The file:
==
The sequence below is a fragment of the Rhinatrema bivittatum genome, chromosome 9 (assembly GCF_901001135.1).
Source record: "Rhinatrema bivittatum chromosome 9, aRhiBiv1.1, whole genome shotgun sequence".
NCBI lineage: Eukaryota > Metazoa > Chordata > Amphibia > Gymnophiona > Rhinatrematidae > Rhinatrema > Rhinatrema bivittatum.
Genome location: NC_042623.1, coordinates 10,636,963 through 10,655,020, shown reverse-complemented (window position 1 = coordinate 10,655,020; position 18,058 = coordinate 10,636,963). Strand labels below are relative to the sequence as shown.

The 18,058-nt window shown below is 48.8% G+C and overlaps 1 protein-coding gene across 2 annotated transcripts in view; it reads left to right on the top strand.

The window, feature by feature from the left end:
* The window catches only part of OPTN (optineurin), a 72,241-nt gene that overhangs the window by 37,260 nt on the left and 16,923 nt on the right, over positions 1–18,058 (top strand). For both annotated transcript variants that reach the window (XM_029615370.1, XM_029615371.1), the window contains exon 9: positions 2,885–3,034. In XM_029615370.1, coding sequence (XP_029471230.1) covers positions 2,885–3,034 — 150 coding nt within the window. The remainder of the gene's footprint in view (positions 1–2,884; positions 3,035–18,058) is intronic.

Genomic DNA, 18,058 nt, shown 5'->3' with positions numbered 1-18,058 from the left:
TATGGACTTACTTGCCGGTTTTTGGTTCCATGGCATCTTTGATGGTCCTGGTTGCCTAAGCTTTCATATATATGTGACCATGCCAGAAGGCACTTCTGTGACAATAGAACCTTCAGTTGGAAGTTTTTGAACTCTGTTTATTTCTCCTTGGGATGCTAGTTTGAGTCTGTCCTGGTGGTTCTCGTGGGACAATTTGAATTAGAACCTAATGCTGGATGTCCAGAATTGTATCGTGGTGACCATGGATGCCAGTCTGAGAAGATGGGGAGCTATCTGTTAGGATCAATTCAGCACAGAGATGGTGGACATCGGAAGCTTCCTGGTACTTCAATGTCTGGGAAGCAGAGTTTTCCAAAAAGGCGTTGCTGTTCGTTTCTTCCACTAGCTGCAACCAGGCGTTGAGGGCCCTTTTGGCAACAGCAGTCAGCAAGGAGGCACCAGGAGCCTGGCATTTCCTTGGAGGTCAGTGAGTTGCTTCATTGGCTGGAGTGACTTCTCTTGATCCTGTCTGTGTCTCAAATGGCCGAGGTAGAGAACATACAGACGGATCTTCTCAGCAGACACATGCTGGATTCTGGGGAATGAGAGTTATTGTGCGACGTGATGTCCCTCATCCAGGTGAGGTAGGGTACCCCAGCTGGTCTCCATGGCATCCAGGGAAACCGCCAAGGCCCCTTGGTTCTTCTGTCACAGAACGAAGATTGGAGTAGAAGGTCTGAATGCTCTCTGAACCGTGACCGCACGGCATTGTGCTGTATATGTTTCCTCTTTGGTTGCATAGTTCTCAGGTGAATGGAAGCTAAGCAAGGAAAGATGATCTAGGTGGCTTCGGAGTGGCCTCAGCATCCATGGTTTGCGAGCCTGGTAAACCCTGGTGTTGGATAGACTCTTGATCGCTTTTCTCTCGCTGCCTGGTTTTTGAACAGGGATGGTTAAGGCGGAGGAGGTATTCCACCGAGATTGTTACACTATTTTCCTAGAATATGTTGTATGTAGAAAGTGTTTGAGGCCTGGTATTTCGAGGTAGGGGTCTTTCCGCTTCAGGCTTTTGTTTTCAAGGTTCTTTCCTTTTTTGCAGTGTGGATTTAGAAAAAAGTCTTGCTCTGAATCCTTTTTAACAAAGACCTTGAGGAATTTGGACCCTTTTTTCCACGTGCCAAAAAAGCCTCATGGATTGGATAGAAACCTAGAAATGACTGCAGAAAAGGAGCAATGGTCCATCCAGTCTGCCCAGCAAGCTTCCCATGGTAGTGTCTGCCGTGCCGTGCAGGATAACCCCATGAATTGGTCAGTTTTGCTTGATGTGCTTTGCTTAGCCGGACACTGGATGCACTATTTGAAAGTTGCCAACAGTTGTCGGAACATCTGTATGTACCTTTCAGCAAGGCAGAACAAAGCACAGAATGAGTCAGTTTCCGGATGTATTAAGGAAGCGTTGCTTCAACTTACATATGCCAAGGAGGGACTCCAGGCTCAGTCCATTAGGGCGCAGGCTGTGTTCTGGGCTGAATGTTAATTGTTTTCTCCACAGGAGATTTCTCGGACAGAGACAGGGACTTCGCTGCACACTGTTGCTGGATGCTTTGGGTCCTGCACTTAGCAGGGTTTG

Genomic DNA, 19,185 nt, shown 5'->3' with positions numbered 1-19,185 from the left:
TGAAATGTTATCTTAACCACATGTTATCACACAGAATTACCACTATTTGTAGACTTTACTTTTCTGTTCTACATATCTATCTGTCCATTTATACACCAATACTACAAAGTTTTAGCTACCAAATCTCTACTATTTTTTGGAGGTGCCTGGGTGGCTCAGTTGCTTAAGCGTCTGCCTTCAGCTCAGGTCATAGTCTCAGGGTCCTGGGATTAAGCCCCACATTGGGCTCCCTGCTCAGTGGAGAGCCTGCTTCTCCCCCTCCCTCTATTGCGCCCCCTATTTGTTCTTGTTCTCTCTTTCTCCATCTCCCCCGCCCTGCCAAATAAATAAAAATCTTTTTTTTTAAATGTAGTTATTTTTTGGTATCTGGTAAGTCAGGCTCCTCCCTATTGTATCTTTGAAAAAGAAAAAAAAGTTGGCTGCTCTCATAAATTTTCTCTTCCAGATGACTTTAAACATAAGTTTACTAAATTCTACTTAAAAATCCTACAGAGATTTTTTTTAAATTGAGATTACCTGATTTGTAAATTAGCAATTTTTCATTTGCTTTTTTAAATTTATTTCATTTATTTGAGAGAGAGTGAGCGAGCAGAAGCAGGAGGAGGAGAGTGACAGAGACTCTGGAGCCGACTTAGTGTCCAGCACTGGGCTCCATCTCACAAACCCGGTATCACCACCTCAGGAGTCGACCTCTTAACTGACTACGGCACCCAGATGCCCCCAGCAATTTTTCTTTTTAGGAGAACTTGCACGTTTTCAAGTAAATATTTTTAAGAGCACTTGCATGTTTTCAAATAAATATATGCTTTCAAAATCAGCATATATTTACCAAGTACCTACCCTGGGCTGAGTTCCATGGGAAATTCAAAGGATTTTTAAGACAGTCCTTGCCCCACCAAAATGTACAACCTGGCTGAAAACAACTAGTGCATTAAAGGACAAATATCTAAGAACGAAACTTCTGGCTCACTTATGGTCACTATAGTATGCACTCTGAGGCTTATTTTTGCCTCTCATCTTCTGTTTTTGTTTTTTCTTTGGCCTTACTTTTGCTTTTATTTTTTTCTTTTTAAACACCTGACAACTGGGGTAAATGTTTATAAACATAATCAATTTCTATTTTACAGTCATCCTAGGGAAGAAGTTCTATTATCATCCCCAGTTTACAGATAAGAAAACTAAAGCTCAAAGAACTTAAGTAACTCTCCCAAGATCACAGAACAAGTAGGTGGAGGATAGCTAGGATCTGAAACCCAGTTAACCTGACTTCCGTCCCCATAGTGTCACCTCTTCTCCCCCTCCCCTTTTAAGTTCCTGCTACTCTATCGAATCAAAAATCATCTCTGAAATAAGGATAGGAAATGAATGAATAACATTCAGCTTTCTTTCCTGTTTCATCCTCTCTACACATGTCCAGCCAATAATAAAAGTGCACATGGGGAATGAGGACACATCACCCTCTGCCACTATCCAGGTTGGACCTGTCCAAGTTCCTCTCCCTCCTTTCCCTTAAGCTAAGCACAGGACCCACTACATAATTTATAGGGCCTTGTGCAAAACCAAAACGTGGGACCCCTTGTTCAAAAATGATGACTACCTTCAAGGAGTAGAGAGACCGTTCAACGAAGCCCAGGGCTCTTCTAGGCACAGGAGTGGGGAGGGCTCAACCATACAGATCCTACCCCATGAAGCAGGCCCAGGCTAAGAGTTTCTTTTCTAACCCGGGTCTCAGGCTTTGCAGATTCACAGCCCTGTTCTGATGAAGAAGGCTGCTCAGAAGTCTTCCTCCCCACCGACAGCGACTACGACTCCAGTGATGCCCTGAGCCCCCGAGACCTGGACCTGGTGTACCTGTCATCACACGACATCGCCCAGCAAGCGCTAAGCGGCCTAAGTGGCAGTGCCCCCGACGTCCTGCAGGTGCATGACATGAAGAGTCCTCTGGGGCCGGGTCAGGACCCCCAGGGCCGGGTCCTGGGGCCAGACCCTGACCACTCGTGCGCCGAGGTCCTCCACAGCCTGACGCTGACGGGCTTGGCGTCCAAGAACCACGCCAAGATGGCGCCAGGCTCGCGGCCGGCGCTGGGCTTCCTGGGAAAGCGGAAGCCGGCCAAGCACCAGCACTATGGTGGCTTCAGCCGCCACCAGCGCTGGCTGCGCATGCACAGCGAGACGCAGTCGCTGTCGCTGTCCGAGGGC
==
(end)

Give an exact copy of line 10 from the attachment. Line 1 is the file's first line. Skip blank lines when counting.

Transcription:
Genomic DNA, 19,185 nt, shown 5'->3' with positions numbered 1-19,185 from the left: